This essay considers the nature of the musical interface from a personal perspective, and concludes with the assertion that it is tending towards a unique, private and creative construction, dependent on the composer/performer's understanding of both technology and musical objectives. The composer now engages roles that were once clearly identifiable as distinct parts of the spectrum of musical activities: instrument builder, scientist, technician and performer. This indicates that the composer's world has been considerably enlarged.
The musical interface can be viewed from two positions: physical and conceptual. We are generally aware of the physical interface as it relates to traditional musical instruments, but the conceptual interface is becoming prevalent as an inherent part of contemporary music technology. In chapter one, the author presents his own MetaAction project, a computer-controlled grand piano action which demonstrates a conjunction of both the physical and the conceptual interfaces within one system. Chapter two establishes an historical perspective on the musical interfaces of the violin, piano and theremin. Chapter three considers contemporary transformations of these instruments--the Zeta violin, Yamaha Disklavier and the Mathews/Boie Radio Drum--and discusses how technology has altered the traditional music interface for each.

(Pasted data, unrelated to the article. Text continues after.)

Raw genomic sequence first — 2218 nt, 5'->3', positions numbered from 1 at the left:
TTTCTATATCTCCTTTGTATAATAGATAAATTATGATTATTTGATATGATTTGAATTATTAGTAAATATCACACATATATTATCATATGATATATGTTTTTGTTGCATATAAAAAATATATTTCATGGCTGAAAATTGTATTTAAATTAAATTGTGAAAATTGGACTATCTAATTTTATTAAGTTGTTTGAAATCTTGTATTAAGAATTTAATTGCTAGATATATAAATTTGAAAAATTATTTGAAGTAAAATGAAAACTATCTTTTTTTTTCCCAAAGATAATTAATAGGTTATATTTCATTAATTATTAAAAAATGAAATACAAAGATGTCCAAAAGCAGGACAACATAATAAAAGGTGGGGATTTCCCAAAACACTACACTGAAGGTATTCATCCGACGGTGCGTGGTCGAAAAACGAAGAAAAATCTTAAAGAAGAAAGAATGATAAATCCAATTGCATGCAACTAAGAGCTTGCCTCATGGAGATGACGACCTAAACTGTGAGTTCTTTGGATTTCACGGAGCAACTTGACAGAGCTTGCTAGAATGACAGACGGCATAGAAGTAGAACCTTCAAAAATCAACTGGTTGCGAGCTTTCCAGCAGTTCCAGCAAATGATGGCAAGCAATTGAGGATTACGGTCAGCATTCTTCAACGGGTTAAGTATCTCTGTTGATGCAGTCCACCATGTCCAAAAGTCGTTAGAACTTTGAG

The final chapter considers the ramifications of the conceptual interface as it relates to the non-real-time computer music environment. Discussion centers on the Cmix computer music system and the perl script language and makes some observations about the future of the musical interface.